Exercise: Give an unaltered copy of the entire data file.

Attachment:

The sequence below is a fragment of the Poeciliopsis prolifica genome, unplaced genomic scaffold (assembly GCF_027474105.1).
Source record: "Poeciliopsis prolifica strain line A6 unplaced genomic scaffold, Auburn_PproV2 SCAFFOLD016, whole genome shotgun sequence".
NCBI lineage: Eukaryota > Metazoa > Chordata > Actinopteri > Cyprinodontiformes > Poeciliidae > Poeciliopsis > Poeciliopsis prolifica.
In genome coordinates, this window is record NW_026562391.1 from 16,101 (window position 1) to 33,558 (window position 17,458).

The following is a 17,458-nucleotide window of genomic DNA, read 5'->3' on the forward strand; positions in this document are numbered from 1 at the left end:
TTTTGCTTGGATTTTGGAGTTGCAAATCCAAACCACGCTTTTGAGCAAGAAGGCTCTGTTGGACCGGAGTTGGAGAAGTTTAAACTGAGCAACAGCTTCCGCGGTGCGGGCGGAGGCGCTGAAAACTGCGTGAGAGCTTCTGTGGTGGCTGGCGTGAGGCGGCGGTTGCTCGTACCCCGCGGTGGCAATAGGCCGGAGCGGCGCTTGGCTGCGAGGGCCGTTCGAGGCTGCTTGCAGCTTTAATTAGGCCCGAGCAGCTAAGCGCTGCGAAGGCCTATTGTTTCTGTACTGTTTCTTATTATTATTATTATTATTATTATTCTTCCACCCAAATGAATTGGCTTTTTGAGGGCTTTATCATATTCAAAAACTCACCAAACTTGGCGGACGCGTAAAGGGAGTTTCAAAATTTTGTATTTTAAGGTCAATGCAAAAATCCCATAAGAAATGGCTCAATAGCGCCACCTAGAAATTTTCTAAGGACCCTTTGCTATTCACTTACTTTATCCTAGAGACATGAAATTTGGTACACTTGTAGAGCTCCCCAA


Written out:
The sequence below is a fragment of the Poeciliopsis prolifica genome, unplaced genomic scaffold (assembly GCF_027474105.1).
Source record: "Poeciliopsis prolifica strain line A6 unplaced genomic scaffold, Auburn_PproV2 SCAFFOLD016, whole genome shotgun sequence".
NCBI lineage: Eukaryota > Metazoa > Chordata > Actinopteri > Cyprinodontiformes > Poeciliidae > Poeciliopsis > Poeciliopsis prolifica.
In genome coordinates, this window is record NW_026562391.1 from 16,101 (window position 1) to 33,558 (window position 17,458).

The following is a 17,458-nucleotide window of genomic DNA, read 5'->3' on the forward strand; positions in this document are numbered from 1 at the left end:
TTTTGCTTGGATTTTGGAGTTGCAAATCCAAACCACGCTTTTGAGCAAGAAGGCTCTGTTGGACCGGAGTTGGAGAAGTTTAAACTGAGCAACAGCTTCCGCGGTGCGGGCGGAGGCGCTGAAAACTGCGTGAGAGCTTCTGTGGTGGCTGGCGTGAGGCGGCGGTTGCTCGTACCCCGCGGTGGCAATAGGCCGGAGCGGCGCTTGGCTGCGAGGGCCGTTCGAGGCTGCTTGCAGCTTTAATTAGGCCCGAGCAGCTAAGCGCTGCGAAGGCCTATTGTTTCTGTACTGTTTCTTATTATTATTATTATTATTATTATTCTTCCACCCAAATGAATTGGCTTTTTGAGGGCTTTATCATATTCAAAAACTCACCAAACTTGGCGGACGCGTAAAGGGAGTTTCAAAATTTTGTATTTTAAGGTCAATGCAAAAATCCCATAAGAAATGGCTCAATAGCGCCACCTAGAAATTTTCTAAGGACCCTTTGCTATTCACTTACTTTATCCTAGAGACATGAAATTTGGTACACTTGTAGAGCTCCCCAA